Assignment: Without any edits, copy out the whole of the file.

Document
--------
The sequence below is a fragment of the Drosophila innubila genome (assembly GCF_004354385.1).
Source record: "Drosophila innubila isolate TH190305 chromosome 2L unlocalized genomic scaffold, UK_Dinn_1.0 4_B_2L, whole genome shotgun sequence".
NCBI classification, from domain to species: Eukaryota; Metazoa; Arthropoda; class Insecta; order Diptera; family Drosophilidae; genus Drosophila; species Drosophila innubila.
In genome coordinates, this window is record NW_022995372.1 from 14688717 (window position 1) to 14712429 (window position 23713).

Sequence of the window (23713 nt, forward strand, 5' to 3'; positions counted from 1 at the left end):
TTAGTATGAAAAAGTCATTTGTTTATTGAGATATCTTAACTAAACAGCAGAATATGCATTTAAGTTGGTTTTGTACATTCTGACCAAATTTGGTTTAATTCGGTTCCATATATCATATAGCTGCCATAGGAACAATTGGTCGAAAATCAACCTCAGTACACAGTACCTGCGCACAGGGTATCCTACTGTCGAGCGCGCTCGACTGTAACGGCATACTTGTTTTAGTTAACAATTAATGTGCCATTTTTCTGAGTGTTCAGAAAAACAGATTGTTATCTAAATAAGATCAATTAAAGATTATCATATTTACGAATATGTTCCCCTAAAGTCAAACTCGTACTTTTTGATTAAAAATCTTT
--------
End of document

The sequence below is a fragment of the Drosophila innubila genome (assembly GCF_004354385.1).
Source record: "Drosophila innubila isolate TH190305 chromosome 2L unlocalized genomic scaffold, UK_Dinn_1.0 4_B_2L, whole genome shotgun sequence".
NCBI classification, from domain to species: Eukaryota; Metazoa; Arthropoda; class Insecta; order Diptera; family Drosophilidae; genus Drosophila; species Drosophila innubila.
In genome coordinates, this window is record NW_022995372.1 from 14688717 (window position 1) to 14712429 (window position 23713).

Sequence of the window (23713 nt, forward strand, 5' to 3'; positions counted from 1 at the left end):
TTAGTATGAAAAAGTCATTTGTTTATTGAGATATCTTAACTAAACAGCAGAATATGCATTTAAGTTGGTTTTGTACATTCTGACCAAATTTGGTTTAATTCGGTTCCATATATCATATAGCTGCCATAGGAACAATTGGTCGAAAATCAACCTCAGTACACAGTACCTGCGCACAGGGTATCCTACTGTCGAGCGCGCTCGACTGTAACGGCATACTTGTTTTAGTTAACAATTAATGTGCCATTTTTCTGAGTGTTCAGAAAAACAGATTGTTATCTAAATAAGATCAATTAAAGATTATCATATTTACGAATATGTTCCCCTAAAGTCAAACTCGTACTTTTTGATTAAAAATCTTT